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Old 06-08-2010, 10:00 AM   #21
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Why thank you.
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Old 06-08-2010, 09:15 PM   #22
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I used some of your March 30th entry for some friends of mine. I printed it off and handed it to them and then I went to your friend's blog on ecological gardening and printed off one of her entries for them.
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Old 07-23-2011, 07:03 PM   #23
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Today it has been cloudy after a lot of rain early. So the pollinator activity at the Rattlesnake Master/eryngium yuccifolium slowed enough to make it possible to get a few pictures.

If you would like to see todays "Rattlesnake Master Pollinator Information" check out my wildlife garden blog ...

http://pollinators-welcome.blogspot....tor.html#links
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Old 07-23-2011, 07:08 PM   #24
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Photos and information are wonderful, Gloria.
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Old 07-23-2011, 07:35 PM   #25
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Thanks Hedgerowe. In the bright sun and heat it was hard to get pictures plus there were so many huge wasps that it seemed unwise to disturb them. Today there were fewer and activity was less frantic so I took a chance. No stings.
Some of the insects were so tiny it was impossible to get pics with my camera. But you can get the idea and the rattlesnake master just looks cool.
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Old 07-23-2011, 07:39 PM   #26
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Quote:
Originally Posted by Gloria View Post
Thanks Hedgerowe. In the bright sun and heat it was hard to get pictures plus there were so many huge wasps that it seemed unwise to disturb them. Today there fewer and activity was less frantic so I took a chance. No stings.
Some of the insects were so tiny it was impossible to get pics with my camera. But you can get the idea and the rattlesnake master just looks cool.
Rattlesnake master looks WAY cool, Gloria. I am going to try to learn a little more about it. I know I've seen it before, and liked it, but your photos have given me a little case of plant lust, they are that good. Thanks!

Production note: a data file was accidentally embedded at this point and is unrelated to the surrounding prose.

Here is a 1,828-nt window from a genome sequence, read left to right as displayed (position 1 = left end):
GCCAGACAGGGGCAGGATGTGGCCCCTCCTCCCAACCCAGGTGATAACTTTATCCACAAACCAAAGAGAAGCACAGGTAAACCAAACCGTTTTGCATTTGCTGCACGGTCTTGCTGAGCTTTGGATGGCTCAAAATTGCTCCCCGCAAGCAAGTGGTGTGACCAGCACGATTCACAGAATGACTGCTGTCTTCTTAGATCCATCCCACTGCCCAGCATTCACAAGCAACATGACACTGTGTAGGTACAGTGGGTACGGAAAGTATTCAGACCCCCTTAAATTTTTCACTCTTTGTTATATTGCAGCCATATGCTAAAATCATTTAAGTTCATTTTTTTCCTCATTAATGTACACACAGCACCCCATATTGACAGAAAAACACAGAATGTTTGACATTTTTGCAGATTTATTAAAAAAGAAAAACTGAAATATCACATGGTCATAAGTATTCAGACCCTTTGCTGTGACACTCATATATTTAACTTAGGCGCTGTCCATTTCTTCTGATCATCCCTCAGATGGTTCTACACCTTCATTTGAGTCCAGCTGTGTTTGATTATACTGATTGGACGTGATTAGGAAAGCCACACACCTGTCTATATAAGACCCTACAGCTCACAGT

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Old 07-25-2011, 06:18 PM   #27
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Rattlesnake master is doing great in my garden in NC as well, and marsh eryngo - Eryngium aquaticum - is also cool if you have wetter soil. The flowers are very similar but the foliage is less spiky. All the pollinators seem to like both.
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Old 11-16-2011, 02:39 PM   #28
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Thought everyone might enjoy reading a bit about bats again. This was written before the current problem with a fungus killing off hibernating bats but the information provided is solid still. Bats in the garden are a good thing, right?

pollinators-welcome: Bats In The Garden.
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Old 11-16-2011, 05:03 PM   #29
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Gloria,

Thanks for the link.

I've been thinking about creating a place for bats to roost in the tree trunk that I left standing and plan to have carved. From the link on creating snags, it sounds like slots could be cut upward into the wood to provide a place for them to roost.

Now, after reading about how they drink...I'm hoping I can create a long enough expanse of water in my (future) largest pond to make it useful from them. Thanks for more food for thought.
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Old 01-15-2012, 05:22 PM   #30
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I could not add the winter pictures of our back garden to Wildlife Gardeners forum today so they are at pollinators-welcome.

pollinators-welcome
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